Late last year, I realized a dream I’d held since I was 17: I moved back to Oregon. Several friends have asked me how Portland compares to Seattle and there are really two key metrics: First, Portland has an unbelievable array of vegetarian food; Seattle, despite many traits that might make a person think otherwise, has gone full-on Meat Hipster in the last decade.
And second: publicly-available restrooms. Plural. Which are not locked at unusual times and are serviced regularly.
These red portable restrooms, which were launched in partnership with Portland’s own Street Roots paper, are not fancy. But they are functional. And they are accessible. And that is, compared to Seattle’s draconian lockdown on public commodes, incredible to me.
Seattle did, famously, have public restrooms in the past. In addition to the extremely fancy underground “comfort stations,” which featured vendors and attendees, there was also that time in the 2000s when the City flushed millions on some unnecessarily upper-crust self-cleaning toilets that were promptly removed and have been the butt of jokes for well over a decade now.
Since then, the question of how to provide public restrooms has been dragged into a morass of data, ideating and nimbyism. Do we reopen the abandoned comfort station? Do we invest in some kind of full-time infrastructure? Do we get Jeff Bezoes to subsidize what should otherwise be a publicly-provided good?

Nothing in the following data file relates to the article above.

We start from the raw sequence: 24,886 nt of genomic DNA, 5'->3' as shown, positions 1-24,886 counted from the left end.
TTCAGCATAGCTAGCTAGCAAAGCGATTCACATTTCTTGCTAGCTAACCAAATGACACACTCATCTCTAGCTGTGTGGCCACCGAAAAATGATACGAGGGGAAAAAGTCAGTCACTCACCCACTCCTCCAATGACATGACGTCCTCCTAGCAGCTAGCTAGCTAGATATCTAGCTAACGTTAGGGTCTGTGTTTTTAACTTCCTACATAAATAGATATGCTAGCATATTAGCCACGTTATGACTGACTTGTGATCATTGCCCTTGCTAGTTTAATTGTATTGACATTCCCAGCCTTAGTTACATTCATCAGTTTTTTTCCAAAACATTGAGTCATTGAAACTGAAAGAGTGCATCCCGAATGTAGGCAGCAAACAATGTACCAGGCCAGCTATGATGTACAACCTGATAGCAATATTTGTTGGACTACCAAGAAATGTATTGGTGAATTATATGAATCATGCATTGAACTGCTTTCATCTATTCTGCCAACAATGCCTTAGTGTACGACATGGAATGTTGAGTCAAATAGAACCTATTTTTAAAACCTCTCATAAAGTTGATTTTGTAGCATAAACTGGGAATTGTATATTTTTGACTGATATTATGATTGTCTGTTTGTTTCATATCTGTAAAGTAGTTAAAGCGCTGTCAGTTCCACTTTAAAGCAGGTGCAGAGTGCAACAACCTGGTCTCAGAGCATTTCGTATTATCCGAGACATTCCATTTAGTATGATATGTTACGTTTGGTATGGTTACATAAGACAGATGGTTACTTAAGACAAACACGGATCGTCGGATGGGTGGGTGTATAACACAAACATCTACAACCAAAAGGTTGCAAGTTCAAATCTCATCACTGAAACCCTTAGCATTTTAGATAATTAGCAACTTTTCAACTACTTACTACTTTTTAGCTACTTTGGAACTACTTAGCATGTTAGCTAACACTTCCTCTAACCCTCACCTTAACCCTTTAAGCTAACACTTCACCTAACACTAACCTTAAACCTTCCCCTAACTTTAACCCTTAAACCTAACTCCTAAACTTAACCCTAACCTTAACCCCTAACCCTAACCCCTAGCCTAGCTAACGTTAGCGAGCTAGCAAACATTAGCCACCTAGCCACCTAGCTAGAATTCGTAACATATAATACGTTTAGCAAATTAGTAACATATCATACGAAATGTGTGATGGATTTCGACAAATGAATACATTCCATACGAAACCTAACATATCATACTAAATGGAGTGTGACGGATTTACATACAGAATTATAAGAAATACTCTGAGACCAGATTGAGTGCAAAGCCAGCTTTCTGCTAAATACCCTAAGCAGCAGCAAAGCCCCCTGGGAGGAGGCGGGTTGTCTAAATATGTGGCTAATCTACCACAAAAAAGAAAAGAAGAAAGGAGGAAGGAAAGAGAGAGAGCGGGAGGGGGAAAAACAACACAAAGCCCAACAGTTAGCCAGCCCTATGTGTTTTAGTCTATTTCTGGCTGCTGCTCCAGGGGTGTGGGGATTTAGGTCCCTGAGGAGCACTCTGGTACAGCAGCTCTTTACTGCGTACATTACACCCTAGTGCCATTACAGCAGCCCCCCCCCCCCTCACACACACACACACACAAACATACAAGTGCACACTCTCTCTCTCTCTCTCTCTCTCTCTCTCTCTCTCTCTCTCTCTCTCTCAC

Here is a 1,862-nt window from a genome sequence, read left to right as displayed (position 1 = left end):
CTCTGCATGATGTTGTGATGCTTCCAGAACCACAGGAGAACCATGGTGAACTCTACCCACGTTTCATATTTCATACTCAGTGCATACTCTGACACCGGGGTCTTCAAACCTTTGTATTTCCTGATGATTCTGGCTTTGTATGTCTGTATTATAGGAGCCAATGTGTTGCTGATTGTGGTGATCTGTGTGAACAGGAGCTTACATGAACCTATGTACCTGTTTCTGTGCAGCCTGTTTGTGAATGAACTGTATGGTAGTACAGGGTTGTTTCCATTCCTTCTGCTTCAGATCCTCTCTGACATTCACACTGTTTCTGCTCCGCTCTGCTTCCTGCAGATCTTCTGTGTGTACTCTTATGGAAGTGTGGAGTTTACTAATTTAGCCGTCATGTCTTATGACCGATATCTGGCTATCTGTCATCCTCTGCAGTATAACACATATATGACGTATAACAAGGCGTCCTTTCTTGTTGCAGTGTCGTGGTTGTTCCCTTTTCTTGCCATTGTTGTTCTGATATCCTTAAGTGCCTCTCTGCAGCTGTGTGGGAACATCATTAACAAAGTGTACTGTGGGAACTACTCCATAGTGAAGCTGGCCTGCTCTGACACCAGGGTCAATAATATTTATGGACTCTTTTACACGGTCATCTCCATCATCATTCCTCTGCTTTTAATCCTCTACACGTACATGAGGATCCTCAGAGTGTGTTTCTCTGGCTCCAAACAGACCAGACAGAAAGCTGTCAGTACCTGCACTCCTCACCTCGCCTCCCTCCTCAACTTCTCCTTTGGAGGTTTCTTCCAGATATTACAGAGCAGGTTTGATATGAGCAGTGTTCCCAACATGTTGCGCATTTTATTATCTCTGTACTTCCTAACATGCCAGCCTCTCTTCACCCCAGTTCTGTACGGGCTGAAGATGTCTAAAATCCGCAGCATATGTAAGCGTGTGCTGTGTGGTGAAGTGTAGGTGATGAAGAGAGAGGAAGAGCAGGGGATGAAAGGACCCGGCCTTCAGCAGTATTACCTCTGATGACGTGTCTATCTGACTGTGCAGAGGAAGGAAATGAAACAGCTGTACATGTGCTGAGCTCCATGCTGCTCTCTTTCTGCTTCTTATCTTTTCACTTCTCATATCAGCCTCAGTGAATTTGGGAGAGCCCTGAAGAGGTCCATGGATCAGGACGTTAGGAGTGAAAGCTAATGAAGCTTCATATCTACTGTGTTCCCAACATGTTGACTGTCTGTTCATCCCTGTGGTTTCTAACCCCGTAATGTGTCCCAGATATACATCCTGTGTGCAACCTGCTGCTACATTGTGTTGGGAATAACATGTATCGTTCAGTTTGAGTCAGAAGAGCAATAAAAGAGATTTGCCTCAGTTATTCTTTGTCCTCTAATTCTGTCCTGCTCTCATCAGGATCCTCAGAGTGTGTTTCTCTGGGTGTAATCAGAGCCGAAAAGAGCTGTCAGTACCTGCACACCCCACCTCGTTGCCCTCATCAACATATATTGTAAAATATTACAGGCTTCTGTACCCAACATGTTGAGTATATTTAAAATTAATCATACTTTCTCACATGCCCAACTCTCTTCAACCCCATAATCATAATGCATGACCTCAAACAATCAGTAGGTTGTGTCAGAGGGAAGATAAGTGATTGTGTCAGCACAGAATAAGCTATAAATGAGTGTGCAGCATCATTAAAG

So imagine my surprise when this Portland solution was just so simple. Portable. Toilets. Serviced regularly.
These are a fantastic service for unsheltered folks, of course. Everyone, as we all learned early in life, needs to use a restroom every single day. But here’s the thing I’m realizing about public bathrooms (you know, the kind that Seattle has precisely zero of): They’re good for everyone.
They’re good for runners, like myself, who are often outside for hours at a time. They’re good for parents who need to change diapers or diabetics who need to re-up on insulin or folks with chronic illnesses who need reliable restrooms and often plan their days around them.
Parks should help bridge this gap — we all pay for them, whether we use them or not, and they already have bathrooms built right in — but the city has shown at every turn that this is not their intention. Many restrooms are closed (citing the season or COVID or no reason at all) without warning or replacement.
And then people wonder why Seattle’s public areas all smell like a toilet when it’s been too many days with no rain. If your city locks its bathrooms or fails to provide them at all, you have to expect that the entire city will become a public restroom.
Hanna Brooks Olsen is a writer from the Northwest. Her work has appeared in publications including The Atlantic, the Nation, Pacific Standard, Bust, GOOD and the New York Post.
Read more in the Mar. 3-9, 2021 issue.